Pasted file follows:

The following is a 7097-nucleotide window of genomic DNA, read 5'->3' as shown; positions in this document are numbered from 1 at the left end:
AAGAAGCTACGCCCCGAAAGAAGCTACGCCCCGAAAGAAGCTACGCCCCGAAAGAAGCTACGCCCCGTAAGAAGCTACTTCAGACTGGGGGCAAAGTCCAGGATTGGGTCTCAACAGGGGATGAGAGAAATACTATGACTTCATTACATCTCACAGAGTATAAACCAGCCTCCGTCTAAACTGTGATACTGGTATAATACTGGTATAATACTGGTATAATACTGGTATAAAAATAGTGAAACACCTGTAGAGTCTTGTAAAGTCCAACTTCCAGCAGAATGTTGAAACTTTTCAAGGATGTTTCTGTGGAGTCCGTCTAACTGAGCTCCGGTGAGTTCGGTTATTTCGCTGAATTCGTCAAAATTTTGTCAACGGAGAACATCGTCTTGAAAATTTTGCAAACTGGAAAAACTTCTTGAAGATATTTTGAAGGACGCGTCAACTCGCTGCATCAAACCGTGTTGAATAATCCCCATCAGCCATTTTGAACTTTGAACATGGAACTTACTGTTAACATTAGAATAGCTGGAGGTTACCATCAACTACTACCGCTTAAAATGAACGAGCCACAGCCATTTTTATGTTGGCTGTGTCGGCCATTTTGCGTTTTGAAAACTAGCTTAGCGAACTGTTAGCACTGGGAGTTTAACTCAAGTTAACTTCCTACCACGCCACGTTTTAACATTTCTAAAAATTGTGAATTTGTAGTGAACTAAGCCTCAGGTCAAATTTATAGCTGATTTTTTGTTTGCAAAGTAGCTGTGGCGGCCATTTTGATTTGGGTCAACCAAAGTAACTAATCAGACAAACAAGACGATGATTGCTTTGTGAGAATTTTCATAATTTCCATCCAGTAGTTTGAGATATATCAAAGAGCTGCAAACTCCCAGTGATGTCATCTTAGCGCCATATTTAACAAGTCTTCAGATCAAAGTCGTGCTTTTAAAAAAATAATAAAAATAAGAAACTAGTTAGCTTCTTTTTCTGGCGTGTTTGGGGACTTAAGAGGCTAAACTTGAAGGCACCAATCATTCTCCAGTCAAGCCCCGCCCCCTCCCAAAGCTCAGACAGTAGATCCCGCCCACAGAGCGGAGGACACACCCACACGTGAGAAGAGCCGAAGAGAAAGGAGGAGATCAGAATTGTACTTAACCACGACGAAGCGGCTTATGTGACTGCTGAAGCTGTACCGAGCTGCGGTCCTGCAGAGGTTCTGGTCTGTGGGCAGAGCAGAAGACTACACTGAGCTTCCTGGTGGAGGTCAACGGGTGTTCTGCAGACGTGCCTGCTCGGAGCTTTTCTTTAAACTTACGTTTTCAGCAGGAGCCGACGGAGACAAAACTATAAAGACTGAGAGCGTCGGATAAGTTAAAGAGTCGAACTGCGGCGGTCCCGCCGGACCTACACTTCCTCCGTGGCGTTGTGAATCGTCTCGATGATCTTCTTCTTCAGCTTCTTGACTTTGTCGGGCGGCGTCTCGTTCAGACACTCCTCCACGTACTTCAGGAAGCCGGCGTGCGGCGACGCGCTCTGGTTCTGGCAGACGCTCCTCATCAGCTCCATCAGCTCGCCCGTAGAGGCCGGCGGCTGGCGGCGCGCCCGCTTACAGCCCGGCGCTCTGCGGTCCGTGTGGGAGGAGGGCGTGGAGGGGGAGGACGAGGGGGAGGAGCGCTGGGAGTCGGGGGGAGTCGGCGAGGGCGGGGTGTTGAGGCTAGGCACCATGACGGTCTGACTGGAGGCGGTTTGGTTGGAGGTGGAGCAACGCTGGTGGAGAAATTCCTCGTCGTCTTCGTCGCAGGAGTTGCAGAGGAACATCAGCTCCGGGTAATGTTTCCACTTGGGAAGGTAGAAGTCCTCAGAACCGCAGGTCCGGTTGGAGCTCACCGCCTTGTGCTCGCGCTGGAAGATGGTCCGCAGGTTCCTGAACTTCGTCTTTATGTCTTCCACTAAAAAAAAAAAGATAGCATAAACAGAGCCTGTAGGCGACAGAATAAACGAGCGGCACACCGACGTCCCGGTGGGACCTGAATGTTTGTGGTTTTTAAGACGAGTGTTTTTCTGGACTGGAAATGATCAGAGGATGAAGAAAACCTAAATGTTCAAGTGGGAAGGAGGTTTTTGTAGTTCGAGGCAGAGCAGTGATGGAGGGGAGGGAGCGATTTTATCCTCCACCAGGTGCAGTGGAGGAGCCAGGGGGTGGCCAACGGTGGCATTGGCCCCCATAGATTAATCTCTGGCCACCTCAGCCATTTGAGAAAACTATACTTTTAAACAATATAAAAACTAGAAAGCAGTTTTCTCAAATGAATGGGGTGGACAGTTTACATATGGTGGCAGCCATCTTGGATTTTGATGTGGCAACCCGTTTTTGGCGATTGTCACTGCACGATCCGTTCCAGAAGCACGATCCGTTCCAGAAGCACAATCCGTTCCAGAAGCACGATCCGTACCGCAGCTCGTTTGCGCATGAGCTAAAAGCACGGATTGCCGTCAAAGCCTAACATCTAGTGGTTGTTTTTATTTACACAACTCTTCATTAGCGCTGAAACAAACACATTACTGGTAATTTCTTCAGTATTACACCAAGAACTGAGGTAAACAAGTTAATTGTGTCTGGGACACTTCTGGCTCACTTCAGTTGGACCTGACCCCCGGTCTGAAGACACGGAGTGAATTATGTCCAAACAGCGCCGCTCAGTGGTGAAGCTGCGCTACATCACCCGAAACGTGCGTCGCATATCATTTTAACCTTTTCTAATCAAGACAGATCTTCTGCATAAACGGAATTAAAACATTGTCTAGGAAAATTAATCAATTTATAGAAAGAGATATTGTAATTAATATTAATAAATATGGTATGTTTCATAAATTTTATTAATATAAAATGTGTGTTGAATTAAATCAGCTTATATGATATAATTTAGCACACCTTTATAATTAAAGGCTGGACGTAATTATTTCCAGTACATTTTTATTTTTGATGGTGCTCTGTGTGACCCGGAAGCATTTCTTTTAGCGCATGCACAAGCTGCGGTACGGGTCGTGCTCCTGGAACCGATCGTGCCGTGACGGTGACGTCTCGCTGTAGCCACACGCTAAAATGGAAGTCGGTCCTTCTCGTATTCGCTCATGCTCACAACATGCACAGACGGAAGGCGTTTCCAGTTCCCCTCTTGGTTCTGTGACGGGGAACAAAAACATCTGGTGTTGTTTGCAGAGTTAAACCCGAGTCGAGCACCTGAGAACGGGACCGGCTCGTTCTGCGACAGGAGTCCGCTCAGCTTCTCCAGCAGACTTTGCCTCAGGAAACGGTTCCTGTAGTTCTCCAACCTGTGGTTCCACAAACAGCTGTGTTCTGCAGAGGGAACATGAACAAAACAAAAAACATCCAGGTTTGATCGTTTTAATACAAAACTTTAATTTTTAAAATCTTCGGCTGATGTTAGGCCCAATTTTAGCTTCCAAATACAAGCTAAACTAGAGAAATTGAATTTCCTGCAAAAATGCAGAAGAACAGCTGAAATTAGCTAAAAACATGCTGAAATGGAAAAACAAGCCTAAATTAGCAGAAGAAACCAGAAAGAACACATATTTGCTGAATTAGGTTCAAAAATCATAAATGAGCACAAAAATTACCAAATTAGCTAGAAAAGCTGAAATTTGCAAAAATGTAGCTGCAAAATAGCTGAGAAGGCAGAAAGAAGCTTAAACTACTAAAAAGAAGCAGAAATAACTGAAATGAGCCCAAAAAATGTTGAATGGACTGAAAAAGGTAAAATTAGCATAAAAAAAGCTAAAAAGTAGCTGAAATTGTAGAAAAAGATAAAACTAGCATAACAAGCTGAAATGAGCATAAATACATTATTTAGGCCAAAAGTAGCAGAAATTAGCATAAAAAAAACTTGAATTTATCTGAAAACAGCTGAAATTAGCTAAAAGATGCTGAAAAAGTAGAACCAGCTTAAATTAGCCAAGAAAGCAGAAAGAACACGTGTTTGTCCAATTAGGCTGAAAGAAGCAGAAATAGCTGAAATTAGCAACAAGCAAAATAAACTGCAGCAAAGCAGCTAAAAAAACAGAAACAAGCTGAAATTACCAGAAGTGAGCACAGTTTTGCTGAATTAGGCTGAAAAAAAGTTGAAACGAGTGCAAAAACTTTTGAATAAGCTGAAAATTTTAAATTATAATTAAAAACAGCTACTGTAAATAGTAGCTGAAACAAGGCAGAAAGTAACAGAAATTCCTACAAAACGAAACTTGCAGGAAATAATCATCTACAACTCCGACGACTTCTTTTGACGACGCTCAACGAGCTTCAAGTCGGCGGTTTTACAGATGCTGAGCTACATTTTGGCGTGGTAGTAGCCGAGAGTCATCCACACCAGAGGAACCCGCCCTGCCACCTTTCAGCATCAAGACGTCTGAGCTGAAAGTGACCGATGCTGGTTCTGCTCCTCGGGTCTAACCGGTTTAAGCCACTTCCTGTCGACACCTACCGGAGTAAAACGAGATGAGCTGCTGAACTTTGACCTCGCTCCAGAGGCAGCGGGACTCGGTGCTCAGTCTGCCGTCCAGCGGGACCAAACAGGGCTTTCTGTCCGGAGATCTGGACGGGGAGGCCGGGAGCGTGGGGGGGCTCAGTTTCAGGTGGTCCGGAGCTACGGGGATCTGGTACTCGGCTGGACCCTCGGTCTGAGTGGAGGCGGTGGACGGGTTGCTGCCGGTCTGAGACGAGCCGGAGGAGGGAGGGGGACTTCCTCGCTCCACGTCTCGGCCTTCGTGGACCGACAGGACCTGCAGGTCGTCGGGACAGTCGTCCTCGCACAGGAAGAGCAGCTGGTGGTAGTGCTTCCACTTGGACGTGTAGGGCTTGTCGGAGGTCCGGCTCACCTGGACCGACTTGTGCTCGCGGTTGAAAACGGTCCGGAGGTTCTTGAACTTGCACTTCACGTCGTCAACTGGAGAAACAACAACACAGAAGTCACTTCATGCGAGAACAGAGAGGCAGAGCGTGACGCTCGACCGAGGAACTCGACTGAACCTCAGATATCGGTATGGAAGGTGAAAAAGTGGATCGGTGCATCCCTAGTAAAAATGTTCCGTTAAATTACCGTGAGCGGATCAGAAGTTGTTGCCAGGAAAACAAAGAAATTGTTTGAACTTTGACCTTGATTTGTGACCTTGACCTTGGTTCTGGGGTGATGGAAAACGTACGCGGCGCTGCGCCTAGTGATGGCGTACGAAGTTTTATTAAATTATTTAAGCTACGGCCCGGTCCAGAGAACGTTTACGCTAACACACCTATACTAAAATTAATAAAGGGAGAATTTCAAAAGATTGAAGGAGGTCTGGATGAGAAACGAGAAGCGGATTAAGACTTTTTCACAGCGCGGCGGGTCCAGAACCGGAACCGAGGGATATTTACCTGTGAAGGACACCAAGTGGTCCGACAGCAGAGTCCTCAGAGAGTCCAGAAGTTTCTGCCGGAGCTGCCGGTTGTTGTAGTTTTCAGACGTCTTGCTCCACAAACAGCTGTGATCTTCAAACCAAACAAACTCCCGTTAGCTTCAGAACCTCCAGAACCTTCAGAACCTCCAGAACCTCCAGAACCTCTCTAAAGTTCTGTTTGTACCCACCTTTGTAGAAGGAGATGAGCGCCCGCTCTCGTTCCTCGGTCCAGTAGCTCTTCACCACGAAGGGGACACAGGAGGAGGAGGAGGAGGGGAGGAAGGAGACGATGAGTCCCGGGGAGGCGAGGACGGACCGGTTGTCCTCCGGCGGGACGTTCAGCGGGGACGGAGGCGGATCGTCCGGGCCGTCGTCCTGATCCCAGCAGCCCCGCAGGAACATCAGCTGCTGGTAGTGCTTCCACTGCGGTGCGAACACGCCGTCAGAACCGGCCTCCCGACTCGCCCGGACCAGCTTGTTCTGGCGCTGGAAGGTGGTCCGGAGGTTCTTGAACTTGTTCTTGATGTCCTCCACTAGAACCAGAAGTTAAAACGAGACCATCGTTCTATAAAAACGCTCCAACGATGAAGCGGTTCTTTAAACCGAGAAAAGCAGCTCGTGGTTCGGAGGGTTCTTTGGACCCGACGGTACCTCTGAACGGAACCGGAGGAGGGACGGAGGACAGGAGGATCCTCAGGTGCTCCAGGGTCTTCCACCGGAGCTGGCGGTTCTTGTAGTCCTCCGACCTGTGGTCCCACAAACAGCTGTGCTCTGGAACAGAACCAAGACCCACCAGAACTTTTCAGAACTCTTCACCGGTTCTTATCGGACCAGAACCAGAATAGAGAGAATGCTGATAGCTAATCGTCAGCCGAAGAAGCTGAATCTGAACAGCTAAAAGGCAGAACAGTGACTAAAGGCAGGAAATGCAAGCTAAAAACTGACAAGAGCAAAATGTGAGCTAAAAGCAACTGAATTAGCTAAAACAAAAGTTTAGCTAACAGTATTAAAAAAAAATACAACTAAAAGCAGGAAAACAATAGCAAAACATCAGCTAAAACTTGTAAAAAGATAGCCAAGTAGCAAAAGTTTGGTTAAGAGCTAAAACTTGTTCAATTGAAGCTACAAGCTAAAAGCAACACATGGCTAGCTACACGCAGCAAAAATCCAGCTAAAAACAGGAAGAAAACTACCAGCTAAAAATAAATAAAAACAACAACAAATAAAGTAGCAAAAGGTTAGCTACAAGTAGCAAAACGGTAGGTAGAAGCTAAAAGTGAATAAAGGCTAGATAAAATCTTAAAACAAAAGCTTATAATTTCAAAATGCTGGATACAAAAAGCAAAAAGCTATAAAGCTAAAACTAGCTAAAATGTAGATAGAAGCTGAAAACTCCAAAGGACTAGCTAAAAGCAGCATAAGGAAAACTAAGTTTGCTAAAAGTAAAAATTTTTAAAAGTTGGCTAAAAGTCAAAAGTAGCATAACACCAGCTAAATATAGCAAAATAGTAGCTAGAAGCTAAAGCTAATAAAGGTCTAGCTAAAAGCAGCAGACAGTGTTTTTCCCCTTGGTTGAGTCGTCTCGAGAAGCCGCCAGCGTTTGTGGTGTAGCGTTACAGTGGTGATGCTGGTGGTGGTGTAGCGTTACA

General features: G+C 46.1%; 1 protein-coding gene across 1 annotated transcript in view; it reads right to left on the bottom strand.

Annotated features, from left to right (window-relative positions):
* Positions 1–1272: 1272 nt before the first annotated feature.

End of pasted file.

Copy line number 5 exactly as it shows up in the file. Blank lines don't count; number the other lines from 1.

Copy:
* Positions 1–1272: 1272 nt before the first annotated feature.